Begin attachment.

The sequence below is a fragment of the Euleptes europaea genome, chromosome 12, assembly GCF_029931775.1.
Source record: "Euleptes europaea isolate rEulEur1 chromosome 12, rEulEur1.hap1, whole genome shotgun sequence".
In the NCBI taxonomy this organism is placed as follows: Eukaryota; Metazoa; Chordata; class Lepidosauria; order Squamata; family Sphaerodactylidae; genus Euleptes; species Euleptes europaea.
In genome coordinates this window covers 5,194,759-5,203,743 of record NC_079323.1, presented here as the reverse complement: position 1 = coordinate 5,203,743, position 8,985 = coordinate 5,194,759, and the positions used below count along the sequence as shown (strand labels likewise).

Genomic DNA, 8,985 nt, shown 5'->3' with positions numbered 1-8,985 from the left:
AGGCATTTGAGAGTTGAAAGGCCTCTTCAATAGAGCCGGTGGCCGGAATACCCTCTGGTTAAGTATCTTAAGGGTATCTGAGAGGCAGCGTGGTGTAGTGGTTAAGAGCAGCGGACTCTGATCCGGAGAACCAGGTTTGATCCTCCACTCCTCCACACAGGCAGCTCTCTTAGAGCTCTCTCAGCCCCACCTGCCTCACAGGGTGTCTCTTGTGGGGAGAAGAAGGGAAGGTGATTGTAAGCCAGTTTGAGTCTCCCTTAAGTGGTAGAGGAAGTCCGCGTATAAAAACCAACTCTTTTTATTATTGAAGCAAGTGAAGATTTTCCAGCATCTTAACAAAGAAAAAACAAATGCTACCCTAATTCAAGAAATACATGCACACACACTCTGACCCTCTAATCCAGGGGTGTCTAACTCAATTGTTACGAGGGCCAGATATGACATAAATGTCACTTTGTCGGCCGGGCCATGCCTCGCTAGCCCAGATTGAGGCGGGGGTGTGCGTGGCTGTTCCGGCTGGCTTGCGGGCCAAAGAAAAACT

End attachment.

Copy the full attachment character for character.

The sequence below is a fragment of the Euleptes europaea genome, chromosome 12, assembly GCF_029931775.1.
Source record: "Euleptes europaea isolate rEulEur1 chromosome 12, rEulEur1.hap1, whole genome shotgun sequence".
In the NCBI taxonomy this organism is placed as follows: Eukaryota; Metazoa; Chordata; class Lepidosauria; order Squamata; family Sphaerodactylidae; genus Euleptes; species Euleptes europaea.
In genome coordinates this window covers 5,194,759-5,203,743 of record NC_079323.1, presented here as the reverse complement: position 1 = coordinate 5,203,743, position 8,985 = coordinate 5,194,759, and the positions used below count along the sequence as shown (strand labels likewise).

Genomic DNA, 8,985 nt, shown 5'->3' with positions numbered 1-8,985 from the left:
AGGCATTTGAGAGTTGAAAGGCCTCTTCAATAGAGCCGGTGGCCGGAATACCCTCTGGTTAAGTATCTTAAGGGTATCTGAGAGGCAGCGTGGTGTAGTGGTTAAGAGCAGCGGACTCTGATCCGGAGAACCAGGTTTGATCCTCCACTCCTCCACACAGGCAGCTCTCTTAGAGCTCTCTCAGCCCCACCTGCCTCACAGGGTGTCTCTTGTGGGGAGAAGAAGGGAAGGTGATTGTAAGCCAGTTTGAGTCTCCCTTAAGTGGTAGAGGAAGTCCGCGTATAAAAACCAACTCTTTTTATTATTGAAGCAAGTGAAGATTTTCCAGCATCTTAACAAAGAAAAAACAAATGCTACCCTAATTCAAGAAATACATGCACACACACTCTGACCCTCTAATCCAGGGGTGTCTAACTCAATTGTTACGAGGGCCAGATATGACATAAATGTCACTTTGTCGGCCGGGCCATGCCTCGCTAGCCCAGATTGAGGCGGGGGTGTGCGTGGCTGTTCCGGCTGGCTTGCGGGCCAAAGAAAAACT